Co-founder Jess Turtle called the findings a “hammer blow” and said: “It’s heart-breaking to see so many people dying and to feel so helpless in the face of such a serious emergency.

“Government neglect means things keep getting worse with new provisions for mental health, addiction and social housing failing to make up for previous cuts.”


And Matt Turtle, fellow co-founder, added: “Too many people are dying in dangerous accommodation run by unregulated landlords and funded by the taxpayer.

“Our research suggests over 90% of deaths in the cases where we know of a person’s situation occurred after they were placed in insecure accommodation.”

The MoH is urging the government to reverse its £40m cuts of over a third to discretionary housing payments and end the freeze to local housing allowances, to help with rising rents.

Taxpayer-funded hostels, which receive more than £800m-a-year from the public purse and often “fail to meet their most basic obligations”, should also be urgently regulated, they say.

Jess and Matt are also calling for an inquiry into homeless deaths and for mandatory fatality reviews to be brought in in every local authority, to ensure services are learning lessons.

Campaigner Stefan Simanovitz, from homeless charity Take One Leave One, which provides warm clothes to rough sleepers, said: “Today’s figures are devastating and heartbreaking and are a damning indictment of this governments failing homelessness policies

“It is an obscenity that we have to do this in a country which is one of the wealthiest in the world.”

The Scottish Government has been urged to ensure people are able to access homelessness services up to six months before losing their home

He said the statistics “expose a failure of government”, adding: “Homelessness is not something that should exist in this country.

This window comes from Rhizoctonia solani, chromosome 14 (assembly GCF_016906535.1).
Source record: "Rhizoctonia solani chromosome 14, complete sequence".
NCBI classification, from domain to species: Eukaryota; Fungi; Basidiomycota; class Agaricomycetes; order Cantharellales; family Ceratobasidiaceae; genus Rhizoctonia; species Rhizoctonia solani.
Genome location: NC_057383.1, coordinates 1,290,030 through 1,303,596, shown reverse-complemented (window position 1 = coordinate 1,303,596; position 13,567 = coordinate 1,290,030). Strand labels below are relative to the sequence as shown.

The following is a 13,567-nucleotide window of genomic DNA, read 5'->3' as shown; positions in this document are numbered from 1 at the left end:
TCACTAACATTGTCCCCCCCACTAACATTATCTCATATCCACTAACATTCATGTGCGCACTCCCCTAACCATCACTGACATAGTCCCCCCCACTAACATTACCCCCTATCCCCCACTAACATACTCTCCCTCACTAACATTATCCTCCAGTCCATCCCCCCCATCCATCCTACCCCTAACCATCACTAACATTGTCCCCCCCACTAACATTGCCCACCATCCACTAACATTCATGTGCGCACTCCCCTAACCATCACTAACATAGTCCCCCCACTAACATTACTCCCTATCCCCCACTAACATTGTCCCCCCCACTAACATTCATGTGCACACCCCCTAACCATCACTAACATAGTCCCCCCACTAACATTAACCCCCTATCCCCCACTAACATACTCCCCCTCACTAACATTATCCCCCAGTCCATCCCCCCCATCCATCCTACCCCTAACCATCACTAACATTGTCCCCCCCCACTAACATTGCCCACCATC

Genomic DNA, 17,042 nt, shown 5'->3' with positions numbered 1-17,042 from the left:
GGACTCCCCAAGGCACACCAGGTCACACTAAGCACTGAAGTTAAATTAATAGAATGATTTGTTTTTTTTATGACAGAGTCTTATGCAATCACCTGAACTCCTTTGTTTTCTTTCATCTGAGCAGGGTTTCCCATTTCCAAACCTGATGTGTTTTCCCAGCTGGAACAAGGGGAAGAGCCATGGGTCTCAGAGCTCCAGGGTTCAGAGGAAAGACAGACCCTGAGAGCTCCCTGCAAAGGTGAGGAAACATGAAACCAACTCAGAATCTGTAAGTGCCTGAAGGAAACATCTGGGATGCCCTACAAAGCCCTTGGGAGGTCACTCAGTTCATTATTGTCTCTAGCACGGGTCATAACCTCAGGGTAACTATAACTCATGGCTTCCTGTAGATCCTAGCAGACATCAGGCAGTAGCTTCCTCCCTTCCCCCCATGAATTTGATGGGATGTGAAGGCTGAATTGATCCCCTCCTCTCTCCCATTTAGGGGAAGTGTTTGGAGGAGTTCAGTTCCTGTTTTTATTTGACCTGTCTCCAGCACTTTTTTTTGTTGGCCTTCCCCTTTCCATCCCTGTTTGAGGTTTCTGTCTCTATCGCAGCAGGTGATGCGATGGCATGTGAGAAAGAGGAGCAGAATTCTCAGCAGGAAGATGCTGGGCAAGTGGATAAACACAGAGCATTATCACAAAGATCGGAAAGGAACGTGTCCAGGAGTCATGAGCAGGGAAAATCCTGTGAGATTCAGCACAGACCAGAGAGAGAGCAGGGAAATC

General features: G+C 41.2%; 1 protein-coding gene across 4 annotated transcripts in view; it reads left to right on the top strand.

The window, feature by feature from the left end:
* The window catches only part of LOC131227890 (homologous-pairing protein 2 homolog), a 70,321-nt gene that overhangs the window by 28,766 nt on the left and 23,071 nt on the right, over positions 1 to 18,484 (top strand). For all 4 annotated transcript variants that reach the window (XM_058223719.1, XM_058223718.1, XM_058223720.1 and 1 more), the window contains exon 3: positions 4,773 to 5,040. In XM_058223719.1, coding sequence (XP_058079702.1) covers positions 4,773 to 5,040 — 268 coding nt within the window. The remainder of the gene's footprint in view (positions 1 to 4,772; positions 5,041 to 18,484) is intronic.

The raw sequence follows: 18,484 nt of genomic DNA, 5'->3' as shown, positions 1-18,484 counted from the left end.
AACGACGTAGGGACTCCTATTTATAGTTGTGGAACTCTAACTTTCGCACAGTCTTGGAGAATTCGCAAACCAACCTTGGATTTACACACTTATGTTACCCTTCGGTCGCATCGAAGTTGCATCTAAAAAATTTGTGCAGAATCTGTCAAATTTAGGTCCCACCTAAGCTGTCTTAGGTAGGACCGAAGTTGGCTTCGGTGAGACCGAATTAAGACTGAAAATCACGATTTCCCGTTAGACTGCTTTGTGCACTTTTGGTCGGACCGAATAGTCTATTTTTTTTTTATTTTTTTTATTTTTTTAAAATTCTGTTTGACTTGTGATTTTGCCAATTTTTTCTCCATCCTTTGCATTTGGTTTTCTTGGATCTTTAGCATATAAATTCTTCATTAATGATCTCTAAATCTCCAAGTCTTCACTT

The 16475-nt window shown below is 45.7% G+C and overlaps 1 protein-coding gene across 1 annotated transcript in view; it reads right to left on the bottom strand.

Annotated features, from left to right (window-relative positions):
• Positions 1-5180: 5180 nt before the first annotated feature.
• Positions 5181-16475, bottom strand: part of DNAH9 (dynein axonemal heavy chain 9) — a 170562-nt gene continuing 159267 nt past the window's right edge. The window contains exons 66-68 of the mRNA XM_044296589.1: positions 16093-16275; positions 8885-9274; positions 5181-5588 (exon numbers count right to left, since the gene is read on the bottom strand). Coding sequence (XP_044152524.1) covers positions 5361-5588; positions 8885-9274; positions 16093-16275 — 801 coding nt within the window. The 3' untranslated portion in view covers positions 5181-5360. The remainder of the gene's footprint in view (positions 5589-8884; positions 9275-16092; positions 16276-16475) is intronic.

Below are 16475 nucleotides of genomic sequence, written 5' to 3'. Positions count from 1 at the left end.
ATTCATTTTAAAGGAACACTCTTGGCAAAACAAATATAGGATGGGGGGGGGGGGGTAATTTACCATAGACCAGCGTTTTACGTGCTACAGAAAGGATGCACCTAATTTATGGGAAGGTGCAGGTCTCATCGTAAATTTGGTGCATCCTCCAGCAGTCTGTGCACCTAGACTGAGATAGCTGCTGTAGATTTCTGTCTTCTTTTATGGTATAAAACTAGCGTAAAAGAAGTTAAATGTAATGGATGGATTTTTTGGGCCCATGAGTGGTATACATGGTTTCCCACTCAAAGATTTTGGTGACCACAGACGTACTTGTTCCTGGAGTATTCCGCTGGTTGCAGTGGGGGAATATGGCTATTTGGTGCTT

“It’s something that we could get rid of - we got rid of it during the pandemic and Finland has got rid of it through their Housing First policy.

“What is needed is a change in policy. But in the meantime, we hope to work with charity shops to ensure that there is a TOLO rail on every high street across the country.”

The government says its annual rough sleeping statistics show numbers of homeless people have fallen in every region of England, taking levels to an eight-year low overall.

A spokesperson from the government department of Housing, Communities and Levelling Up (DHCLU) said: “Every death on our streets is a tragedy.

“Our most recent statistics published by the ONS estimated that homeless deaths decreased by 12% in 2020 compared to the previous year.

“Even one death is one too many, which is why councils will receive £2bn over the next three years to support the homeless.

“We also are working closely with the health and care sector to ensure people sleeping rough get the support they need for substance misuse and mental health assessments.”

And the figures come the day after the City of London Lady Mayoress’ Sleep Out which was held at the Guildhall from 9pm on Wednesday, March 30, raising money for charity the Spitalfields Crypt Trust and highlighting that homeless Londoners experience the worst health inequalities in the capital.